2017-01-23Zeitschriftenartikel DOI: 10.1186/s12888-017-1203-8
Respondents’ report of a clinician-diagnosed depression in health surveys: comparison with DSM-IV mental disorders in the general adult population in Germany
Maske, Ulrike E.
Riedel-Heller, Steffi G.
Busch, Markus A.
Kessler, Ronald C.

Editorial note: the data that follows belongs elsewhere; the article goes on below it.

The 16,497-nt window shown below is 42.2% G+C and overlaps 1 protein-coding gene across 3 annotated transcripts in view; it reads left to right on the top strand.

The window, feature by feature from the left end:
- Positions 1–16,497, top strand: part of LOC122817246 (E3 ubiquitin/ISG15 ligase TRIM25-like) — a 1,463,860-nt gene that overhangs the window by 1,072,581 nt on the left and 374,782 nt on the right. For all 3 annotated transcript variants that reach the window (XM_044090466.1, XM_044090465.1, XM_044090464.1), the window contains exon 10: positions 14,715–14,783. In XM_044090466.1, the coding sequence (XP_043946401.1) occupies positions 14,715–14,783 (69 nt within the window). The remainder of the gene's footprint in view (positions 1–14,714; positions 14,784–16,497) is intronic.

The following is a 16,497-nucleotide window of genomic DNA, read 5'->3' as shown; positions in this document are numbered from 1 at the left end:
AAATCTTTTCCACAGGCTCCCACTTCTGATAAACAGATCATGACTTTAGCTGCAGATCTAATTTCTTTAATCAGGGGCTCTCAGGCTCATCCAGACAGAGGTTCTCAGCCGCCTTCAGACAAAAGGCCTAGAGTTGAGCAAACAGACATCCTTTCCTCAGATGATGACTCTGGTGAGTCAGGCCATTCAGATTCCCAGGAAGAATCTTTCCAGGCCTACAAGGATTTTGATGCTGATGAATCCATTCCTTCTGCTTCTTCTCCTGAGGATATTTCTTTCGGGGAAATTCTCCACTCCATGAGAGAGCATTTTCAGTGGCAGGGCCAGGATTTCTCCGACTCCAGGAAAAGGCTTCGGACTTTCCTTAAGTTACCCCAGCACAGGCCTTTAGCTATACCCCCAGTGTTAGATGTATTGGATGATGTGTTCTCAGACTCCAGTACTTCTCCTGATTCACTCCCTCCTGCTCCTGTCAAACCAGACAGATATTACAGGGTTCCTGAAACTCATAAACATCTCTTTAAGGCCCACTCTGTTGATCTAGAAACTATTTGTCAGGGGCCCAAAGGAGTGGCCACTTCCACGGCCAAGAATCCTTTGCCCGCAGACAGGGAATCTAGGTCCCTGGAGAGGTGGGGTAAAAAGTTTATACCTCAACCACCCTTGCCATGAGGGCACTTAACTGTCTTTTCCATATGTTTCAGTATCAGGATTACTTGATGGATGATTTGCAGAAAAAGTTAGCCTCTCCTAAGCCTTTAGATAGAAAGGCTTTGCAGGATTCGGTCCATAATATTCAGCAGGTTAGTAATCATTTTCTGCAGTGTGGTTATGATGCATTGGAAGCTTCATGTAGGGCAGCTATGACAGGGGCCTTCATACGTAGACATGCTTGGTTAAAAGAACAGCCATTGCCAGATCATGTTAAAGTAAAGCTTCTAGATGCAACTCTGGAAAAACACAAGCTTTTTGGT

Background: Respondents’ report of a previously diagnosed depression by a health professional is frequently used to estimate depression prevalence. This study contributes to a better understanding of survey results based on this measure by comparing it with a comprehensive standardized diagnostic interview. Methods: Data came from the cross-sectional nationwide German Health Interview and Examination Survey for Adults (DEGS1) and its mental health module (DEGS1-MH, n = 4483). In DEGS1, participants were asked whether they have been diagnosed with depression by a physician or psychotherapist (last 12-month). DSM-IV-based 12-month major depressive disorder (MDD) and other mental disorders were assessed with the German version of the Composite International Diagnostic Interview (CIDI). Time lag between both assessments was 6 weeks (median). Results: 73.4% of participants reporting clinician-diagnosed depression met criteria for any mental disorder in the CIDI (any affective disorder: 51.8%, any anxiety disorder: 54.7%). The proportion of participants reporting a clinician-diagnosed depression who met MDD criteria was highest among those aged 18–29 years (62.6%) and decreased with age (65–79 years: 29.8%). Among participants with MDD, the proportion with clinician-diagnosed depression was 33.0%, highest among those aged 45–64 years (49.3%) and lowest among those aged 18–29 years (22.7%) and 30–44 years (20.3%). MDD severity was positively associated with clinician-diagnosed depression. Conclusions: Respondents’ report of a clinician-diagnosed depression and major depression assessed with the CIDI substantially differ. Concordance of both measures varies with age and severity of depressive symptoms. Health surveys should assess a range of depression indicators in order to cover a wide spectrum.
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